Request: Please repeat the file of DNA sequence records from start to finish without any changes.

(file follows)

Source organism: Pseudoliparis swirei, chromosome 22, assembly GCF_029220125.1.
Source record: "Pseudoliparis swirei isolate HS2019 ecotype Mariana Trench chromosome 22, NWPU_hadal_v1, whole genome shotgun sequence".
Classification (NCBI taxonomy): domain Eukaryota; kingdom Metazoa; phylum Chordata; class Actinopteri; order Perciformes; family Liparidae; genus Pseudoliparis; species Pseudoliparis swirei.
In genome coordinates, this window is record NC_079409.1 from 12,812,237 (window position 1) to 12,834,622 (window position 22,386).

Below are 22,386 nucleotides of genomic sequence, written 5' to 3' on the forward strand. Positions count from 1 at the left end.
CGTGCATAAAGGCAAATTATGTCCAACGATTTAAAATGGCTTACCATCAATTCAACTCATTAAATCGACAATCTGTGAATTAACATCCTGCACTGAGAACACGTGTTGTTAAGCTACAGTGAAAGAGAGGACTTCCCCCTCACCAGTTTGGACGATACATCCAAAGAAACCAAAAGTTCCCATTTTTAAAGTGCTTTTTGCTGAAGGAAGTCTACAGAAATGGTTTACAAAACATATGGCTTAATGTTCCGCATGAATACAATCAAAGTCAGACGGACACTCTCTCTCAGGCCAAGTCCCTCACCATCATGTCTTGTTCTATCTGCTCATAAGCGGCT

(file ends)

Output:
Source organism: Pseudoliparis swirei, chromosome 22, assembly GCF_029220125.1.
Source record: "Pseudoliparis swirei isolate HS2019 ecotype Mariana Trench chromosome 22, NWPU_hadal_v1, whole genome shotgun sequence".
Classification (NCBI taxonomy): domain Eukaryota; kingdom Metazoa; phylum Chordata; class Actinopteri; order Perciformes; family Liparidae; genus Pseudoliparis; species Pseudoliparis swirei.
In genome coordinates, this window is record NC_079409.1 from 12,812,237 (window position 1) to 12,834,622 (window position 22,386).

Below are 22,386 nucleotides of genomic sequence, written 5' to 3' on the forward strand. Positions count from 1 at the left end.
CGTGCATAAAGGCAAATTATGTCCAACGATTTAAAATGGCTTACCATCAATTCAACTCATTAAATCGACAATCTGTGAATTAACATCCTGCACTGAGAACACGTGTTGTTAAGCTACAGTGAAAGAGAGGACTTCCCCCTCACCAGTTTGGACGATACATCCAAAGAAACCAAAAGTTCCCATTTTTAAAGTGCTTTTTGCTGAAGGAAGTCTACAGAAATGGTTTACAAAACATATGGCTTAATGTTCCGCATGAATACAATCAAAGTCAGACGGACACTCTCTCTCAGGCCAAGTCCCTCACCATCATGTCTTGTTCTATCTGCTCATAAGCGGCT